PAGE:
While the Dreadbots drove away from Worlds without making it to Einstein (finals), they left Texas after an unbelievable season that gave each student an experience like no other. “This is such an incredible opportunity,” said Co-Captain Penelope Babe. “Seeing the robot perform so spectacularly at the Worlds Championship is so exciting.”

All Dreadbots were proud of their success this season. “Seeing all of the hard work that, not just me, but that the team did, all come together and work was really something,” said Max Rogers, Mechanical subteam member.

teens posing as a group with FIRST sign with tents in the background

The Dreadbots pose with the giant FIRST sign after a long competition (Photo by Penelope Babe)

The amount of work the team put in during the season paid off. Overall, the bot remained undamaged. Despite very aggressive play during the bruising matches, the team’s robot suffered zero electrical faults and almost no mechanical failures. Even when the robot did suffer damage, it was quickly repaired in the pits before the next match. Mechanical subteam lead, Hanne Nielsen, while discussing an important robot repair, remarked, “I really wanted to go home, but I was on that robotics grindset, and I had to get the job done.”

In between all of the exciting robotics action and repairs in the pit, there was still time for the Dreadbots to interact with different teams. A tradition in FIRST is to give out pins, stickers, and wristbands, as well as 3D printed tokens, such as mascots and mini-robots. Occasionally, one could find a unique handout, such as puka shell necklaces, various British candies, and dog toys. Outside of the pits, the Dreadbots participated in currency exchanges, switching US dollars for Vietnamese dongs or Mexican Pesos.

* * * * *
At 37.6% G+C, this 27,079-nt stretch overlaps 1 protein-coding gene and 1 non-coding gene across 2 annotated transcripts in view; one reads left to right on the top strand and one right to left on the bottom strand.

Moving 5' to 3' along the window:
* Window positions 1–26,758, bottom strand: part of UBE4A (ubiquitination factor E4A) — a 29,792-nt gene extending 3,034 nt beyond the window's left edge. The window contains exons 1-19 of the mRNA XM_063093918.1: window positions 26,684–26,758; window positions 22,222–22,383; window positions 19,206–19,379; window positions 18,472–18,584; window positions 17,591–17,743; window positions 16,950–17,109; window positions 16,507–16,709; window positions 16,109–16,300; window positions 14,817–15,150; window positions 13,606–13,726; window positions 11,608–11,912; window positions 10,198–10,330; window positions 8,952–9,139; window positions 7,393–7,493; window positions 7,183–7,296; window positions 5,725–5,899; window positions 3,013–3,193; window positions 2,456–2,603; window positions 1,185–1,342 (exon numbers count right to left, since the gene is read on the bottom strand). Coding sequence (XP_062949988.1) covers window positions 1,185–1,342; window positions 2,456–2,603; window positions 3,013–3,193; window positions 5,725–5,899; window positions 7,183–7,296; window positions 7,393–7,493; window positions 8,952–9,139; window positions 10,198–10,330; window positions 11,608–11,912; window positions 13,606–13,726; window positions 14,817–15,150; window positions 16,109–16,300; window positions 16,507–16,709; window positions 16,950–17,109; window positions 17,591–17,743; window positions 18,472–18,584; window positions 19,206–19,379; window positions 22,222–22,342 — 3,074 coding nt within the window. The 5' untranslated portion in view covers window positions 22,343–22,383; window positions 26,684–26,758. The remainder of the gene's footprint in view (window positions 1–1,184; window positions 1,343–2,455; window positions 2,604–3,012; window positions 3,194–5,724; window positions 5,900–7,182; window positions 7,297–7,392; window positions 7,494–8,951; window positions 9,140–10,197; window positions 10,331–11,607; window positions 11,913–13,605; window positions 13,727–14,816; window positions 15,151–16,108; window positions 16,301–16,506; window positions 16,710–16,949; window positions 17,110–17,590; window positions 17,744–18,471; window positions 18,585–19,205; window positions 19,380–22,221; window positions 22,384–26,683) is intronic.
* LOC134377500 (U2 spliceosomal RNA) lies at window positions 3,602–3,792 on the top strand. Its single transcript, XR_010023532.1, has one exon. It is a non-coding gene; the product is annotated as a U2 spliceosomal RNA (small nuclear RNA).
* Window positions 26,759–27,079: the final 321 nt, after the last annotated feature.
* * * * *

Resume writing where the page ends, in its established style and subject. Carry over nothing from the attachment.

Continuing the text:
Memories were collected, too. During downtime in the pit, several Dreadbots ran into one of the other teams’ mascots, wandering freely between the robots. “A giant, blow-up rubber chicken,” described Kaleb DeLancey, an Electrical subteam member. Meanwhile, other members took full advantage of the conferences. “The ROSS presentation was fire,” said Calvin Ophoff, the Vision subteam lead, who joined a conference explaining different ways to code the robot. Will Reed, an electrical subteam member, said, “Drawing on the art wall” was one of his favorite memories. Will drew an egg alongside a 3656 on the artwall, the team’s mascot after the numbers 3656 are flipped and moved around to form the word EGGS. The mentors even got in on the fun, such as when they had the announcer of Archimedes give the drive team an egg during their introduction.

Overall, the FIRST championship was an enriching experience that surpassed the expectations of many of the Dreadbots. “There were so many teams and so much creativity.” Remarked Luke Baur, a Vision subteam member. “It’s insane what everyone can do, and that all these teams can make it this far, and that our team is one of them.”

Does your child want to get in on the robot fun, but isn’t in high school? The Dreadbots and Dexter Community Education support K-8 robotics teams here in Dexter through our DROID program. DROID teams build and compete in the fall. For more information, email